Image of man who is blind. He is wearing dark glasses and holding a cane while sitting on a bench.Clearly, a disability-friendly workplace is an accessible workplace. Today, most businesses understand the importance of physical accessibility, such as wheelchair ramps and accessible restrooms. But not all may understand the need to also build a “technology-accessible” workplace, where information and communication technology is accessible to all employees, and/or compatible with certain assistive technology devices. After all, accessibility should extend not only to a business’s physical structure, but also to its workplace technology products, website and online job application process. The key is to ensure doors are open, whether literally or virtually.

Want to Learn More?
There are a number of resources small businesses can use to learn more about workplace accessibility, both physical and virtual, such as:

In Action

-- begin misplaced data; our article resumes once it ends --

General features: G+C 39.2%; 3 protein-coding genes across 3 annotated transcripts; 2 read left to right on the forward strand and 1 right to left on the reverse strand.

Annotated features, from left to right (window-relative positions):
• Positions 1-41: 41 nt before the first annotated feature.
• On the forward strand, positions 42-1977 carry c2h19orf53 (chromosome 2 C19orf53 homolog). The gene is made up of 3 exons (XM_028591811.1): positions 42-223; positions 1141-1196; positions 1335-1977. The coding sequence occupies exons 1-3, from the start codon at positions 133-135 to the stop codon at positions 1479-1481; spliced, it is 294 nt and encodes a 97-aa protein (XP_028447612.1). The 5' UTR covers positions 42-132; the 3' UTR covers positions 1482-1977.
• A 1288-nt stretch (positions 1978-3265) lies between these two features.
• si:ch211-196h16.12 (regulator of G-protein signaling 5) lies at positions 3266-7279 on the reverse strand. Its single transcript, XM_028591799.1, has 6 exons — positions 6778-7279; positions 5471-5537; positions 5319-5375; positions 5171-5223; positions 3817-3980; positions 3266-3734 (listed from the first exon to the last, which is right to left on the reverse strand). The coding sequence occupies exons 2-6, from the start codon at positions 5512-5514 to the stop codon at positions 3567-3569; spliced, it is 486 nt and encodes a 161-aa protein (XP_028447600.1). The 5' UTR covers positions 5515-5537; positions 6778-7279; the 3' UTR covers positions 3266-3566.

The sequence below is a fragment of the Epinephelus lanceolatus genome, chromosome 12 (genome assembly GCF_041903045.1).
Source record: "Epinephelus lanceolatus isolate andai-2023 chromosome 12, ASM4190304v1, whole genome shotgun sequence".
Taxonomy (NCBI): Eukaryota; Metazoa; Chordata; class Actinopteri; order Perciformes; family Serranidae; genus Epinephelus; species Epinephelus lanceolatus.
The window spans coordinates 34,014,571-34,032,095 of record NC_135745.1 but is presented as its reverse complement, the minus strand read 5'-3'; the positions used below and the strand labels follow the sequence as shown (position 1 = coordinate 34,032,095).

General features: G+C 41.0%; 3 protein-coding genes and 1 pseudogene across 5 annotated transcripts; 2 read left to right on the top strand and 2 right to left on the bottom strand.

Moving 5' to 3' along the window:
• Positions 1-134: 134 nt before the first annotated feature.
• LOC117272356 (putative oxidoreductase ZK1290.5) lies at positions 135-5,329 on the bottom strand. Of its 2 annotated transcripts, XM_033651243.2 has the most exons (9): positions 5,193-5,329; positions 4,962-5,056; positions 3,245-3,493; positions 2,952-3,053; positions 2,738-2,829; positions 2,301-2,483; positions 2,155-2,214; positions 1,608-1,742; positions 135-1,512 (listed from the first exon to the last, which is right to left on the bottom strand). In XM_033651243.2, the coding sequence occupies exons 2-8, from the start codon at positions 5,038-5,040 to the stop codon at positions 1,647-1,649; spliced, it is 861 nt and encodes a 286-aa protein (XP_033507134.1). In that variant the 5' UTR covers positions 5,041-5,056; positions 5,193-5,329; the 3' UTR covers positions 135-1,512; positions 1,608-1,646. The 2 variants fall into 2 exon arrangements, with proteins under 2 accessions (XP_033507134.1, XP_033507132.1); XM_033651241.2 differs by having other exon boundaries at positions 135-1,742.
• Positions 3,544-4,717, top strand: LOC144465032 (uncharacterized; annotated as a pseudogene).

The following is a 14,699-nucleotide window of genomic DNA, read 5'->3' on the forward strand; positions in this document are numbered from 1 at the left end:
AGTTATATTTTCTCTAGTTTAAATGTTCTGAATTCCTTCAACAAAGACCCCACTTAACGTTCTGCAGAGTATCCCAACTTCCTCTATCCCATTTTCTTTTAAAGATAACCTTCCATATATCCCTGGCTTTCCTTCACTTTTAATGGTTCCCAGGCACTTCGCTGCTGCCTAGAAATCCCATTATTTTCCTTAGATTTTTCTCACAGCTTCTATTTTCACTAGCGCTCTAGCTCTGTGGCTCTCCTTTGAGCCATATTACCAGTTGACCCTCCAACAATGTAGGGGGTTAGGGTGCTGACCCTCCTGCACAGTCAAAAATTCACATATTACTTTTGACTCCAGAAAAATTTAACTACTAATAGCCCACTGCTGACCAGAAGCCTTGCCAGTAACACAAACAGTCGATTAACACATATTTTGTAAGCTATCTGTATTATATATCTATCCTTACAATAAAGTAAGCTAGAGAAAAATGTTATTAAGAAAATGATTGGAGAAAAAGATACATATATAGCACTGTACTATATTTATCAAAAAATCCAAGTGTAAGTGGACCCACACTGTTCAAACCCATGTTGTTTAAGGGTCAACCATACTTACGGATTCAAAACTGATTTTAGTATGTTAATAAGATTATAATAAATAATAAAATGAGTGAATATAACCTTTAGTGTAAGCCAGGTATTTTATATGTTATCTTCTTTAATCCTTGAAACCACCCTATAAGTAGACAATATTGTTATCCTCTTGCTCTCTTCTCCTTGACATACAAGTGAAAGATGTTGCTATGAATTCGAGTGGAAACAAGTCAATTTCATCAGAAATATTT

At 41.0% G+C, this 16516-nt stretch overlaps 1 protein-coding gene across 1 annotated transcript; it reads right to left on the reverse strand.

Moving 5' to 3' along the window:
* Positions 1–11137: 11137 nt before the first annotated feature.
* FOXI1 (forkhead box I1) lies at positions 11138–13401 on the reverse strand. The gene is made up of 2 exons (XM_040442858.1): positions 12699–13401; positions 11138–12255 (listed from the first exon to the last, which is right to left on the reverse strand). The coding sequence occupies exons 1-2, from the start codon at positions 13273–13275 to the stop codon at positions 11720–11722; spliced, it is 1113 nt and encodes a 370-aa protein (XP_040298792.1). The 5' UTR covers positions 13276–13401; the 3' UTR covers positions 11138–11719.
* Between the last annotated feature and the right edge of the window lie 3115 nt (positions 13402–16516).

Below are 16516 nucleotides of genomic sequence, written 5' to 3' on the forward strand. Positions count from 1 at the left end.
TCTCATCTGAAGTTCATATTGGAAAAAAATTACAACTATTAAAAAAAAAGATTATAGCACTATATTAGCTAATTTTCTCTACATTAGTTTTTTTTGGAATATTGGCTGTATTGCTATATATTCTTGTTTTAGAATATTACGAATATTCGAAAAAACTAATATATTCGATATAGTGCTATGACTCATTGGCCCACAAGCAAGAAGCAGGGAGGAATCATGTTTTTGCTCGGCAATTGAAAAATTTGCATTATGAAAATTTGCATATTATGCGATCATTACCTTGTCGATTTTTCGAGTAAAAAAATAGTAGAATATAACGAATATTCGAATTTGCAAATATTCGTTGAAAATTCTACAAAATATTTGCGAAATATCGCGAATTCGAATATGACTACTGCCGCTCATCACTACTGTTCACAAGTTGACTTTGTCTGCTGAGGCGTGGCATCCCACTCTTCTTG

Through its partnership with the University of Illinois at Chicago and the Chicago Lighthouse, the Illinois Tollway developed a universally accessible customer service call center in an unused facility on the campus of the University of Illinois at Chicago. The 22,000 square foot center occupies a former basement swimming pool area and employs roughly 200 people, many of whom are visually impaired and have other disabilities, including veterans. Using an accessible technology infrastructure, the center’s employees handle more than 10,000 customer contacts per day and process more than 25,000 toll and violation payments received by mail each month.